Silver Maple Volunteer Tree - Maple Tree Identification - July 2023
Last year, I let this Maple tree volunteer seedling just go. It grew up and up and I ended up protecting it via a chicken wire ring during the Winter. It came back this year and has put on a ton of new growth on the leader. SO....I figured it was time to try to figure out what variety of Maple/Acer I was dealing with in the garden.
I went out and looked the foliage and then started to look around - and it was a quick Web stroll to figure out that I'm dealing with a Silver Maple. Below are two photos of the top and bottom of the leaf - and there are two tells here. At least...I'm about 75% confident that this is, indeed, a Silver Maple.
The silver maple is a North American native and best known for providing us with maple syrup. The leaves have the classic maple leaf shape and become brilliant yellow and red-orange in the fall. Its leaves are deeply lobed with silvery undersides, and its bark becomes shaggy and gray with age.(emphasis, mine)
Over on Arbor Day's site, James R. Fazio writes about the Silver Maple in their "Tree of the Week" feature and describes the paradox around the love/hate relationship of the Silver Maple. He opens his piece with this lede featuring Donald Peattie (who...I now have to 'get to know'):
Silver maples, wrote naturalist Donald Peattie, “impart to every stream and bank where they grow, to every big red Hoosier barn and little white farmhouse, to all the village streets and the long straight roads where they have been planted, an air at once of dignity and lively grace, a combination rare in a tree as in a human.”Mixed feelings, right? Paradox, indeed.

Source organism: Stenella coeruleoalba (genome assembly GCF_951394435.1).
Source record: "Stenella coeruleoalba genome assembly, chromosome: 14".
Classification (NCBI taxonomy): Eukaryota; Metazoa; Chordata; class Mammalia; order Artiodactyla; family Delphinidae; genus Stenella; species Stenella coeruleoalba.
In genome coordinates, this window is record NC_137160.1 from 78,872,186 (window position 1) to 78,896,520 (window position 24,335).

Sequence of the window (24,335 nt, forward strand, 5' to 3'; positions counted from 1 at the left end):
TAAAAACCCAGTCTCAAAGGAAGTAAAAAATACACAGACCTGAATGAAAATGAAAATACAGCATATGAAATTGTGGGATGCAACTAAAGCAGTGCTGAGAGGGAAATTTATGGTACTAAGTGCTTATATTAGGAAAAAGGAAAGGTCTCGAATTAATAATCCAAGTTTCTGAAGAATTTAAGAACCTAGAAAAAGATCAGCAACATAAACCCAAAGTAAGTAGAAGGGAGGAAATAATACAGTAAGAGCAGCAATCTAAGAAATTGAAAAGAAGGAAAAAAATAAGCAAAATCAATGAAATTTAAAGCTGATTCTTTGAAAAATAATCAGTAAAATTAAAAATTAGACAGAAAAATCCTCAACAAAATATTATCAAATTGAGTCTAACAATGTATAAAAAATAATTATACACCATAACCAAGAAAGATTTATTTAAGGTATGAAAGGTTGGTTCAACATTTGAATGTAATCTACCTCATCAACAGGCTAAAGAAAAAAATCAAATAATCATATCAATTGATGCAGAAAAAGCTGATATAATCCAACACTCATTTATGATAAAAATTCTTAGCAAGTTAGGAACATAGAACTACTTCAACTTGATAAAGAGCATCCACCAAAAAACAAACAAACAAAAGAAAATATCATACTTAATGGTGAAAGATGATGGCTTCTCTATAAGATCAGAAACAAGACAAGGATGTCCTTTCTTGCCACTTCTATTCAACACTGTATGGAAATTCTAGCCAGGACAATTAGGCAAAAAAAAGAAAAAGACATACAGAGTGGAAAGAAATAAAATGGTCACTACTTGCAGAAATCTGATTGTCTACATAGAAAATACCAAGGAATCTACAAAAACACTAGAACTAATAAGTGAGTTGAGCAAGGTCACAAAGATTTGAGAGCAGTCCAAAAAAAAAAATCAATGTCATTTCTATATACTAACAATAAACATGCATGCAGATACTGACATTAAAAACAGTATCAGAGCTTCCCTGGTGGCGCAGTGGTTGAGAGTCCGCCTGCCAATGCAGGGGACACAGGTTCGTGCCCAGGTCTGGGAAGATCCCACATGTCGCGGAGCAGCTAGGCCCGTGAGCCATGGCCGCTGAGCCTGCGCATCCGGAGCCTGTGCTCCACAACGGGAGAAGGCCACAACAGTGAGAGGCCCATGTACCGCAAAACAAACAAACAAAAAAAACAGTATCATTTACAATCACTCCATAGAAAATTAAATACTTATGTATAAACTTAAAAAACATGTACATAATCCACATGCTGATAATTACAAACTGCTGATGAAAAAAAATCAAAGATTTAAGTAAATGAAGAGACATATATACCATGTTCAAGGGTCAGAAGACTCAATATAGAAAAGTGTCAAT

...Silver maples were a staple in many new towns and homesteads on the frontier. Their rapid growth provided quick shade — and they weren’t at all fussy about where they were planted. If there were heroes among trees, silver maples would certainly be candidates for a medal.
But times change. Silver maple has gotten into enough mischief that it is banned as a street tree in some communities. Its offense is that it grows so large, that if planted in a narrow tree lawn or too close to a building, it is inevitable that conflicts with concrete result. Its roots get into trouble too, where space is inadequate, and branches often break under the load of ice or snow. And to someone too old to delight in sticking jumbo seed pods on his nose, well, they are just plain litter.
Silver maple is truly a paradox, but under the right circumstances, its beauty, its spectacular growth rate, and its ability to tolerate poor growing conditions still make it a tree of choice.
This species is native to the Chicago Region according to Swink and Wilhelm’s Plants of the Chicago Region, with updates made according to current research.
So, native to our region. That's...nice. Right?
Now, on the current state of the tree and the growth rate. Below is a photo showing this volunteer seedling in early June. By early-June, the leader had put on 12" of new growth this season:
This is now the tenth tree planted (yes...calling this planted despite it being a volunteer) of the year and 87 overall.
We (now) have 61 of 87 trees that we've planted. 70% success rate over seven years.
87 trees planted/7 growing seasons = 12.42 trees on average planted each season
61 trees alive/7 growing seasons = 8.71 trees on average survive each season.
1. Flowering Pear in backyard on north side.
3. Japanese flowering cherry
4 and 5: 2 Lindens that I espalier'd and placed by the south fence line near our kitchen windows.
7. Nat's Saucer Magnolia in our front yard
2018 (17 planted. 6 Dead):
14, 15, 16, 17, 18, 19, 20, 21. These Frans Fontaine Hornbeams.
22. A replacement Chanticleer Pear tree (3" caliper) out front by our garage
25. Our replanted/replacement Dawn Redwood. Same spot as the first.
26. This teeny-tiny Bald Cypress that I planted in the front yard, in between our driveway and our neighbor to the north.
33. My new Weeping White Spruce that will only grow about 4' wide placed near the fence line alongside the espalier'd Lindens.
46. A small Northern Red Oak tree - our first Oak tree planted.
47. A 'decapitated' Lavender Twist Weeping Redbud that I planted on a whim.
49. A tall(ish) London Plane tree that suffered some transplant and frost shock, but seemed to recover.